BOISE Independence Day is only two weeks away, and already fire officials in southern Idaho are warning about this year's fire conditions
We do put up extra brush rigs during the Fourth of July just because we know we are going to get the extra fire volume, said Boise Fire Department Battalion Chief David Cooper.
Cooper said extra equipment and more staff will be on hand during the holiday.
We always get an uptick around the Fourth of July, Cooper said. This year has been especially bad.
He said Idaho is about two to three weeks ahead of schedule in terms of moisture drying out. The early spring rains helped, but fuels have already dried out. That means grass and other fuels could be dangerously dry during the Fourth of July when ignited by a firework spark.
Almost every year there comes a point on the Fourth of July during the night when almost every fire apparatus in the city of Boise is out running around chasing down firework-related grass fire calls, and that takes away from our abilities to respond to the day-to-day emergencies that are going to happen, said Cooper.
That's why rules and regulations are put in place by the City of Boise, he said. Anything that soars into the air is deemed illegal inside city limits.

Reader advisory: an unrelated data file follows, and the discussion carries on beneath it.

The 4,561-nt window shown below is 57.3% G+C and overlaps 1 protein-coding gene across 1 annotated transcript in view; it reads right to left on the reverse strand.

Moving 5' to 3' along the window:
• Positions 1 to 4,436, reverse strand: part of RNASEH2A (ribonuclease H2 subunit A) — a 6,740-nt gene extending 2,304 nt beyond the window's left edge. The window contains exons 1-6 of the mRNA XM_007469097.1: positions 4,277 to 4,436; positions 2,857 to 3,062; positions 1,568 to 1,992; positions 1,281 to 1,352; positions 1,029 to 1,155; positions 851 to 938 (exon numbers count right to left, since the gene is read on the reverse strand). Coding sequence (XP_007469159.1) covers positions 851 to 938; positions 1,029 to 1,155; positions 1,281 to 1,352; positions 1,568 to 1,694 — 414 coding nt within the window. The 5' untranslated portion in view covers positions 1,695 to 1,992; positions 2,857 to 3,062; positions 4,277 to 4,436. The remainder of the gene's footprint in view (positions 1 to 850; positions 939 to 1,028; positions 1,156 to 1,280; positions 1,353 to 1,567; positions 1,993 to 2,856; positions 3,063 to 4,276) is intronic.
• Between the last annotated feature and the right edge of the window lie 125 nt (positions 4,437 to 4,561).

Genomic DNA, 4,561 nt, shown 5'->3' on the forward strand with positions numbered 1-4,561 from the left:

Cooper said there are other places revelers are barred from lighting off fireworks.
No fireworks are allowed above Hill Road and above Warm Springs, he said.
As fireworks stands open for business, most workers at the stand are already informed on what is legal inside city limits.
Riley Wiedmeier has been working at the Discount Fireworks stand on West Fairview Avenue for years, and Tuesday he showed us what is hot this year.
We have smoke balls, cracking balls, hen laying eggs, Wiedmeier said.
Each year there is something bigger and better to buy.
We have got a lot of new fountains this year, Wiedmeier said.
Wiedmeier also knows the rules.
People are always coming in and asking if we have any illegal stuff, and we are like 'no, sorry, you can t do that in city limits, he said. Things catch on fire easy, so that s not a good thing.
Officials with the Boise National Forest are also offering a word of caution: it's illegal to have fireworks on public lands.Anyone caught could face a $5,000 fine or up to six months in jail.
That means using the right kind of fireworks where they are allowed to be used and don t use fireworks where they are not allowed to be used, said Cooper.
When finished with a firework, douse it in a bucket of water before placing it in the trash.